We respectfully acknowledge the Gunaikurnai and Bunurong People, and their Elders past and present, who are the Traditional Owners of the land on which TAFE Gippsland’s campuses are located.
We are Gunaikurnai, the First People of our Country. We are the Traditional Custodians over approximately 1.33 million hectares in Gippsland – extending from west Gippsland near Warragul, east to the Snowy River, and north to the Great Dividing Range, and including 200 metres of offshore sea territory.
- The Brabralung people of Central Gippsland
- The Brayakaulung people around the current site of Sale
- The Brataualung people in South Gippsland
- The Tatungalung people near Lakes Entrance on the coast
- The Krautungalung people near the Snowy river.
As Gunaikurnai, we see Warruk (our land), Yarnda (our waters), Watpootjan (air) and every living thing, as one. All things come from Warruk, Yarnda, Watpootjan and they are the spiritual life-giving forces, providing us with resources and forming the basis of our cultural practices. We have a cultural responsibility to ensure that all of it is looked after.
Our Country possesses a rich Aboriginal culture. Our heritage is strong across our landscape, and Aboriginal cultural sites and artefacts can be found along our songlines, trade routes, mountain ridges and waterways. They remind us about the ways of our ancestors and show our close and continuing connection to Country.
We welcome you to Gunaikurnai Country.
The Gunaikurnai Land and Waters Aboriginal Corporation (GLaWAC is the Registered Aboriginal Party that represents the Gunaikurnai people and their aspirations for Native Title, cultural heritage, land, water and natural resource management.
Further information about GLaWAC visit www.gunaikurnai.org
Bunurong Land Council Aboriginal Corporation
The Bunurong Land Council Aboriginal Corporation is a large and inclusive organisation that represents Bunurong/Boon Wurrung people, their culture and heritage. We provide a unified voice for our 200 members and support our people’s cultural goals and aspirations.
We are based in Frankston South, the gateway to the Mornington Peninsula. Over 1,000 generations of our people have been here before us. We work with schools, universities, Government, Shire Councils, developers, archaeologists, friend’s groups, artists, filmmakers, the local community and others in a range of ways to ultimately protect and promote Bunurong/Boon Wurrung culture and heritage.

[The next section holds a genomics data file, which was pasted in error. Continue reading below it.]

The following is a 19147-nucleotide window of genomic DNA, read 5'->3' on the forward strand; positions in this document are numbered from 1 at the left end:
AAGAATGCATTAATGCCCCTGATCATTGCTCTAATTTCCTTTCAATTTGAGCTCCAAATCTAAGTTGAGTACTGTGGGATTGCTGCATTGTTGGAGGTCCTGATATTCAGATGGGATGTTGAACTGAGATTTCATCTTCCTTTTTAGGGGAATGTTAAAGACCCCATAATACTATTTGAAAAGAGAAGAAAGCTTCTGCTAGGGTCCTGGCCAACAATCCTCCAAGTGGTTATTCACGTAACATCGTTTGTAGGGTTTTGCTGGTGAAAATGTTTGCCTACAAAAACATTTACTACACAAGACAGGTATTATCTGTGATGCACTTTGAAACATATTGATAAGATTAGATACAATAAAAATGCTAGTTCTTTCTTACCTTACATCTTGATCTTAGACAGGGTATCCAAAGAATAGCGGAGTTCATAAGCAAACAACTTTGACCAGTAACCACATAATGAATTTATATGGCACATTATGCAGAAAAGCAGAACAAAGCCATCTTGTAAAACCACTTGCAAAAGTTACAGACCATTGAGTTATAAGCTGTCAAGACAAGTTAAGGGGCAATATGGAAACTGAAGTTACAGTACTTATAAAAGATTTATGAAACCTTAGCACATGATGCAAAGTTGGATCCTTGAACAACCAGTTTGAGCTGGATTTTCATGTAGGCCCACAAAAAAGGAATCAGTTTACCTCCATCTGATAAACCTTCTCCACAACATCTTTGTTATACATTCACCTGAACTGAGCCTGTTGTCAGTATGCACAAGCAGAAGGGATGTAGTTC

Over the past 35,000 years our people have adapted to a range of significant changes within their Country. Our stories of the Bay flooding with water, asteroid impacts near Cranbourne, Arthurs Seat once being an Island, volcanic activity in the western suburbs, the great floods, fires and earthquakes all speak of such events. We continue to adapt today reaching high levels of corporate governance and expanding our enterprises. We are currently developing a ‘Caring for Country’ team, which will service the Mornington Peninsula, Westernport Bay and Bass Coast areas, working mostly on crown land within natural resource management. This is an important step in getting our people back out on Country, caring for and connecting with their land, as our ancestors have done before us.
All of our Country is highly significant, every square inch, every rock, every leaf, every dune and every artefact. Our ancestors collected an ocean of information about the Peninsula, on every living thing here, every tree, every animal and the key to the complex balance of all things, which our people had managed to evolve and sustain. People today are still learning of the complexities of our ancestors.
The coastline of the Peninsula contains layers and layers of burnt shell (kitchen middens). Some of these layers have gaps of over 1,000 years between them, where our people eventually sat directly over the same place again, over 1,000 years later, to do the same thing, make fire, cook food, eat together and tell stories. The whole region, from Point Nepean to the Sisters and Arthurs Seat to Cape Schanck are all connected by a thousand generations worth of tradition, story and song.
Some of our sites on the Peninsula were created at a time when our people could look back over the bay to see a grassy plain with the Yarra River winding its way out to sea over a beautiful waterfall.
The connection we have to this land as a result of this long history is not easy to quantify into words, which usually barely begin to scratch the surface, making all attempts to describe its significance feel understated; this is no exception.
Further information about Bunurong, visit www.bunuronglc.org